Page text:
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Contents:
  1. Book Interview: The Altar of the Only World by Sharanya Manivannan
  2. Smoke from This Altar by Louis L'Amour: | diapepfaperso.cf: Books
  3. Smoke from this altar
  4. Seek and Ye Shall Find!

Share this poem:. Raj Dronamraju. The Bride Of Empathy Jilted At The Altar - Poem by Raj Dronamraju I now understand why people smoke Even though I never desired to myself I can see the way they try to work something out of their anxious profiles To cope with their biggest pressure situation which is getting along with other people The bride of empathy, mothballed appearance, cobwebbed in a decaying mansion Like something ghastly and gothic Driven to this by attempting to understand other people Driven to this by attempting to feel what other people feel Have a handful of moldy wedding cake And repeat "cake" when they complained or asked for assistance Repeat back what you said to show you understand this The best man carried the ring in his pocket He ended up using sympathy not empathy to try and get a refund.


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Raj Dronamraju's Other Poems. Related Poems. As if standing before the gates of hell Kafka says. In my neighborhood I knocked at the gate.

In my neighborhood the answer was yes. In my neighborhood I entered no longer an Innocent. In my neighborhood I became one of them one of them. No longer rinsed in the blue space of flames. I became one of them my neighborhood my neighborhood. The world Kocot evokes is one where humility will come to us, whether by external force or by inner choice.

Will we be debased like the too proud Babylonian King Nebuchadnezzar, who lost his mind, crawling through fields and eating grass like an animal for seven years? The scalene waves riding over the cemeteries. And we will have to get down on all 4s. And we will have to get down on all 4s and eat those grasses.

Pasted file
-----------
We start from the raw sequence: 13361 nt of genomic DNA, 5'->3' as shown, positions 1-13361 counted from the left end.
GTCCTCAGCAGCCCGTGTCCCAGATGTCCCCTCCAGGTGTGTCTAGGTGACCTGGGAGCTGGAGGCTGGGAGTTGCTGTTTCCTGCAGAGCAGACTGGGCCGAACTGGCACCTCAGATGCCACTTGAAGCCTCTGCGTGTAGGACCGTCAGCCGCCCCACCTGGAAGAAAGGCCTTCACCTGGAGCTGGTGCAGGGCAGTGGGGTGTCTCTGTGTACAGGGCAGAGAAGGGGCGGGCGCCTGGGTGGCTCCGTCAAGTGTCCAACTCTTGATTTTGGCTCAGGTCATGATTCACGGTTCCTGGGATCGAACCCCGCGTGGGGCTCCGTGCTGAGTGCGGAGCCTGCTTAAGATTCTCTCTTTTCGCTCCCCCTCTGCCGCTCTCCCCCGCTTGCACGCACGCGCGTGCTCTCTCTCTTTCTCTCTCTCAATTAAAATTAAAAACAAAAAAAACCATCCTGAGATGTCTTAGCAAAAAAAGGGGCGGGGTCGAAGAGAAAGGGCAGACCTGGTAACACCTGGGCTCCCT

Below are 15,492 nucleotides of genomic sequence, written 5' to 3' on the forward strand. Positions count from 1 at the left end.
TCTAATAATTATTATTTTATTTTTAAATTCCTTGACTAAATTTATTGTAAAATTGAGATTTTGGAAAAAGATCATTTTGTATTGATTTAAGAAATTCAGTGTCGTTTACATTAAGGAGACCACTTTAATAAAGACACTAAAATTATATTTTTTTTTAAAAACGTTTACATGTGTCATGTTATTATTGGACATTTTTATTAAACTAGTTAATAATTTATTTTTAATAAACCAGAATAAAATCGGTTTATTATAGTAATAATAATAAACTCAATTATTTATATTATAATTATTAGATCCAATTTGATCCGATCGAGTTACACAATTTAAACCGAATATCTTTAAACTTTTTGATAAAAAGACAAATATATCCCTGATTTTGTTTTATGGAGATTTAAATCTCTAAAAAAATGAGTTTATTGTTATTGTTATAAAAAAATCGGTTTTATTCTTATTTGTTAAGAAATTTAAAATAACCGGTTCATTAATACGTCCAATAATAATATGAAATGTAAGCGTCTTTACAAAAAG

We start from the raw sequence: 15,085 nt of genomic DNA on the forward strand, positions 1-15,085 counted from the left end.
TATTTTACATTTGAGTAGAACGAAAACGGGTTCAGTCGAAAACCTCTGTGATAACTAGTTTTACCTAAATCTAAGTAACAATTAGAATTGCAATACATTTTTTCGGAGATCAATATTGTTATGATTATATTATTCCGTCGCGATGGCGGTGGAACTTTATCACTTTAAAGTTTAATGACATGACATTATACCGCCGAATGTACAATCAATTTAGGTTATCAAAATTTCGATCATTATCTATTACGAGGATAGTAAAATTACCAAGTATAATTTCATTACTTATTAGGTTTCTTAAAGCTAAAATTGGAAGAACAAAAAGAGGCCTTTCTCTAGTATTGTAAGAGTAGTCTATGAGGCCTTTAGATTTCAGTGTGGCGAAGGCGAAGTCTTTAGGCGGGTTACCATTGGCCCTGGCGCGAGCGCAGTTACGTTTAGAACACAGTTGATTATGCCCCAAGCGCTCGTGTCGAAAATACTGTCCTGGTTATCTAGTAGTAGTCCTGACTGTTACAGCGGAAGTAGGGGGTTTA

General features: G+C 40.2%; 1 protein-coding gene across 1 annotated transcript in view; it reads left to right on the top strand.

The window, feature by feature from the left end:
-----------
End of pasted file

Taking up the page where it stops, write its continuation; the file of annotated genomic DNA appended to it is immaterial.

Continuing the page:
Book Interview: The Altar of the Only World by Sharanya Manivannan

For ever and ever. Grasses grasses. Which blades to lick. My life is an evil river in my neighborhood. My life is a penitential rite in my neighborhood. My life is the Holy Spirit in my neighborhood. My life is the Word bisected into time. My life is the Word bisected into flesh. Fruit of the vine and work of human hands. Unseen nightlong real. The landscape of religious horror is a place Kocot knows from the Bible, especially from Lamentations and Revelation. In both these books, horror and devastation are unleashed in multiple landscapes, both literal and figurative, sometimes simultaneously: the bottom of the ocean; an otherworldly court of God; or a familiar place turned foul and corrupt.

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The hands of compassionate women. Have boiled their own children;. They became their food. In the destruction of the daughter of my people. He makes the deep boil like a pot: he makes the sea like a pot of ointment. It leaves a shining wake after it; one would think the deep to be white-haired. On earth it has no equal, a creature without fear. It surveys everything that is lofty: it is a king over all that are proud. Though far less common in the Christian scriptures, the horrors of apocalypse reach their Biblical climax in the Revelation to John:.